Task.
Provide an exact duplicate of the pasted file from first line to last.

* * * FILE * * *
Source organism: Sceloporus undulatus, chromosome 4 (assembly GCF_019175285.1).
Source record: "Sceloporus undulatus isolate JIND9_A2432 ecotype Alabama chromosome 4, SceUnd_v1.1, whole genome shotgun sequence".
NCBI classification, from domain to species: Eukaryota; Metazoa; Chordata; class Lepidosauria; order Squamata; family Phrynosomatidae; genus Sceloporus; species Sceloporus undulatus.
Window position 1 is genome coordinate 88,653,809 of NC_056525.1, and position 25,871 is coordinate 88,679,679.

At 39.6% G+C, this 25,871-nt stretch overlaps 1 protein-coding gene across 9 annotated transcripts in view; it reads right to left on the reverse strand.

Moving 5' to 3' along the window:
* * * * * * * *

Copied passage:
Source organism: Sceloporus undulatus, chromosome 4 (assembly GCF_019175285.1).
Source record: "Sceloporus undulatus isolate JIND9_A2432 ecotype Alabama chromosome 4, SceUnd_v1.1, whole genome shotgun sequence".
NCBI classification, from domain to species: Eukaryota; Metazoa; Chordata; class Lepidosauria; order Squamata; family Phrynosomatidae; genus Sceloporus; species Sceloporus undulatus.
Window position 1 is genome coordinate 88,653,809 of NC_056525.1, and position 25,871 is coordinate 88,679,679.

At 39.6% G+C, this 25,871-nt stretch overlaps 1 protein-coding gene across 9 annotated transcripts in view; it reads right to left on the reverse strand.

Moving 5' to 3' along the window: